Ogilvy, an Australian who won the 2006 U.S. Open, said he believes there will be a rollback, but admitted it would be a "challenge" for manufacturers to produce a ball that flies shorter for pros but does not lose distance when struck by recreational players.

    The golf world celebrates Thanksgiving

    By Golf Channel DigitalNovember 23, 2017, 6:01 pm

    Here's a look, through social media, at how the golf world celebrates Thanksgiving.

    Lexi Thompson:

    Baking time!!

    A post shared by Lexi Thompson (@lexi) on

    David Feherty:

    Jack Nicklaus:

    GC Tiger Tracker:

    Steve Stricker:

    Golf Channel:

    Frank Nobilo:

    Ian Poulter:

    Tyrone Van Aswegen:

    Happy Thanksgiving: Biggest turkeys of 2017

    By Grill Room TeamNovember 23, 2017, 3:00 pm

    Thanksgiving brings us golf's biggest turkeys of the year. Donald Trump, Grayson Murray and a certain (now-former) tournament director headline the list. Click here or on the image below to check out all the turkeys.

    Tributes pour in for legendary caddie Sheridan

    By Randall MellNovember 23, 2017, 2:54 pm

    Tributes are pouring in as golf celebrates the life of Greg Sheridan after receiving news of his passing.

    Sheridan, a long-time LPGA caddie who worked for some of the game’s all-time greats, including Kathy Whitworth and Beth Daniel, died Wednesday in Indian Rocks Beach, Fla., at 63. He was diagnosed in July 2016 with brain and lung cancer.

    Sheridan worked the last dozen years or so with Natalie Gulbis, who expressed her grief in an Instagram post on Wednesday:

    “Greg…I miss you so much already and it hasn’t even been a day. 15+ seasons traveling the world you carried me & my bag through the highs and lows of golf and life. You were so much more than my teammate on the course…Thank you.”

    Sheridan was on Whitworth’s bag for the last of her LPGA-record 88 titles.

    “When I first came on tour, I would try to find out how many times Greg won,” Gulbis told Golfweek. “It’s a crazy number, like 50.”

    Matthew Galloway, a caddie and friend to Sheridan, summed up Sheridan’s impressive reach after caddying with him one year at the LPGA Founders Cup, where the game’s pioneers are honored.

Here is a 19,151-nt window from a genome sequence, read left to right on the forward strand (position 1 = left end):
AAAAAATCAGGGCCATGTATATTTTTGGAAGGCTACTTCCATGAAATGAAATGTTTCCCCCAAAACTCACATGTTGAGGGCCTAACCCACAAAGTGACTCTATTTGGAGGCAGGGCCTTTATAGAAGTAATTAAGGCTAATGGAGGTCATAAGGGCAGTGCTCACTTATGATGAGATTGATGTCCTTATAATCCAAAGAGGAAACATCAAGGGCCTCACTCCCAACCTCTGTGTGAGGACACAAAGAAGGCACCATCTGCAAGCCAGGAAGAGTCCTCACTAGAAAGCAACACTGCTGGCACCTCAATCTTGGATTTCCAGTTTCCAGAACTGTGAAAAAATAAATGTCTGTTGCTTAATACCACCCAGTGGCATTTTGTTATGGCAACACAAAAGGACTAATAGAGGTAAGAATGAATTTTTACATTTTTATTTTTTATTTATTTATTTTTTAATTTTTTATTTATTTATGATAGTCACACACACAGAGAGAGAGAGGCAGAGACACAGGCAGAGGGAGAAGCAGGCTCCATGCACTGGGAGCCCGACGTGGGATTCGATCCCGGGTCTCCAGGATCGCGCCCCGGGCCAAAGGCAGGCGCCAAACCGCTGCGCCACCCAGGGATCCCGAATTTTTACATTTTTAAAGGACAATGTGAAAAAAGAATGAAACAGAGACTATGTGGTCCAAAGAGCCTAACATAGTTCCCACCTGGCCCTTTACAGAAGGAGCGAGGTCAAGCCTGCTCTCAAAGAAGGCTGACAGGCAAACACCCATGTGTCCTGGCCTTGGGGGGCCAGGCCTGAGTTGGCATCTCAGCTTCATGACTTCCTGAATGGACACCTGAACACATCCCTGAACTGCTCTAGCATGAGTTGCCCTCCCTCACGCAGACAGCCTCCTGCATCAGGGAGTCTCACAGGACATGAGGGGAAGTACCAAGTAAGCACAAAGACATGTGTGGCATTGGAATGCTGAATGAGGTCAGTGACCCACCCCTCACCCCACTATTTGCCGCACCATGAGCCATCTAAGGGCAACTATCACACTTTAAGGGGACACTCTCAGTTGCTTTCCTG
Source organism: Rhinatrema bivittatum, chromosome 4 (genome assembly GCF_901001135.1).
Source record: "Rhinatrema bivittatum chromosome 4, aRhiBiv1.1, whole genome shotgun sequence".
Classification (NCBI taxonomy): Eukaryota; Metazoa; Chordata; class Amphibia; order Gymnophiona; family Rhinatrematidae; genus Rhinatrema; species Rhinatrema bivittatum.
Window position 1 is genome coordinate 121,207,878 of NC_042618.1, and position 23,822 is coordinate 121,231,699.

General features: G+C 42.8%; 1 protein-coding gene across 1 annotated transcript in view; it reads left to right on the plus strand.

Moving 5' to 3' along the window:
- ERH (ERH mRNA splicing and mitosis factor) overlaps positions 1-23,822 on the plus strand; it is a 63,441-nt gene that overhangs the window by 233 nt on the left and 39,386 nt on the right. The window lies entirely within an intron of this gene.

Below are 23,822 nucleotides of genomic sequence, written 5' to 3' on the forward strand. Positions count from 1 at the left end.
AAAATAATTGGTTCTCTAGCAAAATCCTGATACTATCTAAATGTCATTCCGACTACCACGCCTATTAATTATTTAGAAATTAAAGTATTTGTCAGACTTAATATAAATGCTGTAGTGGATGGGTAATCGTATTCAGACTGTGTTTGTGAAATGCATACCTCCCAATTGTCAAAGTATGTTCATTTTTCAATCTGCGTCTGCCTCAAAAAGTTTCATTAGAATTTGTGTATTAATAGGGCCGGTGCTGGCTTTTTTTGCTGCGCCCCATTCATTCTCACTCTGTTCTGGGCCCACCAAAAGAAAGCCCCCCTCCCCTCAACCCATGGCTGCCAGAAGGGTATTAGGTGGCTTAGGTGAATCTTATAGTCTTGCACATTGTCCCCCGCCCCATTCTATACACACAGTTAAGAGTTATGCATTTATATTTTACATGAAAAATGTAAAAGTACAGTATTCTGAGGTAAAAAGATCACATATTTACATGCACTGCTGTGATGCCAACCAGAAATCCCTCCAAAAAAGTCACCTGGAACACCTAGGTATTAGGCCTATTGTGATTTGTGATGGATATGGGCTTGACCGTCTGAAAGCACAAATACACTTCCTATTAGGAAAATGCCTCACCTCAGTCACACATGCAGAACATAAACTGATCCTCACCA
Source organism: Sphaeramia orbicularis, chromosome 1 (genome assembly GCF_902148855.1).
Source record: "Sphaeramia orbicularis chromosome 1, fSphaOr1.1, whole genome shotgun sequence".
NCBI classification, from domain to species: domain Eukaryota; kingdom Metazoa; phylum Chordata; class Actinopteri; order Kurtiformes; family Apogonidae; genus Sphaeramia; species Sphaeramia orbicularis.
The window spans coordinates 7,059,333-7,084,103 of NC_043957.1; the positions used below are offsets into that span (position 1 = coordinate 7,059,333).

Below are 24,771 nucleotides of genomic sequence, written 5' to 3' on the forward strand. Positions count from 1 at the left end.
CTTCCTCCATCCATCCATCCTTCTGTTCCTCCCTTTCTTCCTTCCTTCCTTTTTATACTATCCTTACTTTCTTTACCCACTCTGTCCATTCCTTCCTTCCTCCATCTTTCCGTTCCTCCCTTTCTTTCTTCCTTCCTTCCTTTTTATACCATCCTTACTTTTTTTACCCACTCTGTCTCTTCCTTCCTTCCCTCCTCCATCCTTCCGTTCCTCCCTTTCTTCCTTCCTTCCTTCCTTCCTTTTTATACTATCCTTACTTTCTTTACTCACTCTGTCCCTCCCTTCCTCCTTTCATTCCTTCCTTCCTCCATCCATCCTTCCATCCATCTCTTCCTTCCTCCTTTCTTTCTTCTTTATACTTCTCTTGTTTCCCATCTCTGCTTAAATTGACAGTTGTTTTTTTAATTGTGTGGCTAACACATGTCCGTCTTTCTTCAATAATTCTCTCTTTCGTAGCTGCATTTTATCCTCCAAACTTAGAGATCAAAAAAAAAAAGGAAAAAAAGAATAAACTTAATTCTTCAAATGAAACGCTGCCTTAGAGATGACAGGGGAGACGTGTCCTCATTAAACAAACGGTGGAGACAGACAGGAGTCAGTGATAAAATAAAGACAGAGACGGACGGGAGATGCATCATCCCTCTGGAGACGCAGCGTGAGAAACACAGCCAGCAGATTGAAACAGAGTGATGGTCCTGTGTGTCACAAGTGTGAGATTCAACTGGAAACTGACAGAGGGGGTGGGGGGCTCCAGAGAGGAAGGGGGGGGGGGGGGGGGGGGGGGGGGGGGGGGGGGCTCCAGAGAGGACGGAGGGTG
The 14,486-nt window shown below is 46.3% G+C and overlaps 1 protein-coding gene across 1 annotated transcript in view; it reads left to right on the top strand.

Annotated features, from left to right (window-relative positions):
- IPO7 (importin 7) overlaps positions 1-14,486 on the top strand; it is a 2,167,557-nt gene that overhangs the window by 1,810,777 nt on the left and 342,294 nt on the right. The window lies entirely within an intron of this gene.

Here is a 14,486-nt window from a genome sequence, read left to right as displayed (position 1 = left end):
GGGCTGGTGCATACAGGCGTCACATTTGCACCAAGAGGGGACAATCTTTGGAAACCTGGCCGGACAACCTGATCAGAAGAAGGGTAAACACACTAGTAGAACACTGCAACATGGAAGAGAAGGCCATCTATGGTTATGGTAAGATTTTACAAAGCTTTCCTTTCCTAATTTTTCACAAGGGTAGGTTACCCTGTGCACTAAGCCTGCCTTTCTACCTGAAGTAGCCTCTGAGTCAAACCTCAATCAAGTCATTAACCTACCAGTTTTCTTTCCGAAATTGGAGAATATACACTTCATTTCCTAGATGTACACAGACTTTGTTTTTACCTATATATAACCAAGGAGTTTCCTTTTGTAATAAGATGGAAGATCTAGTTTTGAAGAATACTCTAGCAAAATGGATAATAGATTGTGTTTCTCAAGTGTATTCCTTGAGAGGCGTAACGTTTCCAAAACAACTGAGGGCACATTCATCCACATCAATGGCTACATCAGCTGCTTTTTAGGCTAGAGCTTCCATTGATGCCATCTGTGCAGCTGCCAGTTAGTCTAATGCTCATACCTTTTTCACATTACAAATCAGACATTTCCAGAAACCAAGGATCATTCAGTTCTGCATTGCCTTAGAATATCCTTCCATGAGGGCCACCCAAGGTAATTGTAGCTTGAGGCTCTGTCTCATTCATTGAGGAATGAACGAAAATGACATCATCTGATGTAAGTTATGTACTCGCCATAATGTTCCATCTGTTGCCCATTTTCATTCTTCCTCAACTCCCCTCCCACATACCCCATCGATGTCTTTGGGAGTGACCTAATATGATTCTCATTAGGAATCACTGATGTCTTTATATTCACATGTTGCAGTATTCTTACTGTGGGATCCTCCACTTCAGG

“Best Greg story,” Galloway tweeted on Thanksgiving morning, “coming up 18 at PHX all the founders were in their chairs. Greg goes, `Yep, caddied for her, her and her.’ Legend.”

    In a first-person column for Golf Magazine last year, Gulbis focused on Sheridan while writing about the special bond between players and caddies. She wrote that she won the “looper lottery” when she first hired Sheridan in ’04.

    “Greg and I have traveled the world, and today he is like family,” Gulbis wrote. “Sometimes, he’s a psychologist. Last year, my mom got sick and it was a distraction, but he was great. When I used to have boyfriend issues and breakup issues, he was my confidant. In a world where caddies sometimes spill secrets, Greg has kept a respectful silence, and I can’t thank him enough for that. He’s an extension of me.”

    Four months after Gulbis wrote the column, Sheridan was diagnosed with cancer.

    “The LPGA family is saddened to hear of the loss of long-time tour caddie, Greg Sheridan,” the LPGA tweeted. “Our thoughts and prayers are with his family and players he walked with down the fairways. #RIP.”

    Dean Herden was among the legion of caddies saddened by the news.

    “Greg was a great guy who I respected a lot and taught me some great things over the years,” Herden texted to GolfChannel.com.

    Here are some of heartfelt messages that are rolling across Twitter:

    Retired LPGA great Annika Sorenstam:

    LPGA commissioner Mike Whan in a retweet of Gulbis:

    Golf Channel reporter and former tour player Jerry Foltz:

    Christina Kim:

    LPGA caddie Shaun Clews:

    LPGA caddie Jonny Scott:

    LPGA caddie Kevin Casas:

    LPGA pro Jennie Lee: